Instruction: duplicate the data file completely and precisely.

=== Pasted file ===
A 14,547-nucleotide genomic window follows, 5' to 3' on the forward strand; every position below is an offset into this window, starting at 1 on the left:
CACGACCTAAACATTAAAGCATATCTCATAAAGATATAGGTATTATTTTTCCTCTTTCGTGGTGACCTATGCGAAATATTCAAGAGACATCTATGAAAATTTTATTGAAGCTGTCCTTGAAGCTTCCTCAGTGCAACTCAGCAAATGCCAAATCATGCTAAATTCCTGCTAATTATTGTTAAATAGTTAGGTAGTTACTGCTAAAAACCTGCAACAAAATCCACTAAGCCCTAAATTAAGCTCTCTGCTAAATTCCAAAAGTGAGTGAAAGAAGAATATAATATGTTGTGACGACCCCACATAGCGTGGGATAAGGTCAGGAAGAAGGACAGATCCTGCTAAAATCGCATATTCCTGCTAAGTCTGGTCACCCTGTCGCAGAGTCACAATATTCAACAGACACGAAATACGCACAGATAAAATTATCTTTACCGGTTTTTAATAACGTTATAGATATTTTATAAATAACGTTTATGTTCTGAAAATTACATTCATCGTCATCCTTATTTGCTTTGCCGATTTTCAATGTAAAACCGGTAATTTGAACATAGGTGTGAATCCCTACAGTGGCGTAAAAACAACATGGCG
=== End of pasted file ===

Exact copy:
A 14,547-nucleotide genomic window follows, 5' to 3' on the forward strand; every position below is an offset into this window, starting at 1 on the left:
CACGACCTAAACATTAAAGCATATCTCATAAAGATATAGGTATTATTTTTCCTCTTTCGTGGTGACCTATGCGAAATATTCAAGAGACATCTATGAAAATTTTATTGAAGCTGTCCTTGAAGCTTCCTCAGTGCAACTCAGCAAATGCCAAATCATGCTAAATTCCTGCTAATTATTGTTAAATAGTTAGGTAGTTACTGCTAAAAACCTGCAACAAAATCCACTAAGCCCTAAATTAAGCTCTCTGCTAAATTCCAAAAGTGAGTGAAAGAAGAATATAATATGTTGTGACGACCCCACATAGCGTGGGATAAGGTCAGGAAGAAGGACAGATCCTGCTAAAATCGCATATTCCTGCTAAGTCTGGTCACCCTGTCGCAGAGTCACAATATTCAACAGACACGAAATACGCACAGATAAAATTATCTTTACCGGTTTTTAATAACGTTATAGATATTTTATAAATAACGTTTATGTTCTGAAAATTACATTCATCGTCATCCTTATTTGCTTTGCCGATTTTCAATGTAAAACCGGTAATTTGAACATAGGTGTGAATCCCTACAGTGGCGTAAAAACAACATGGCG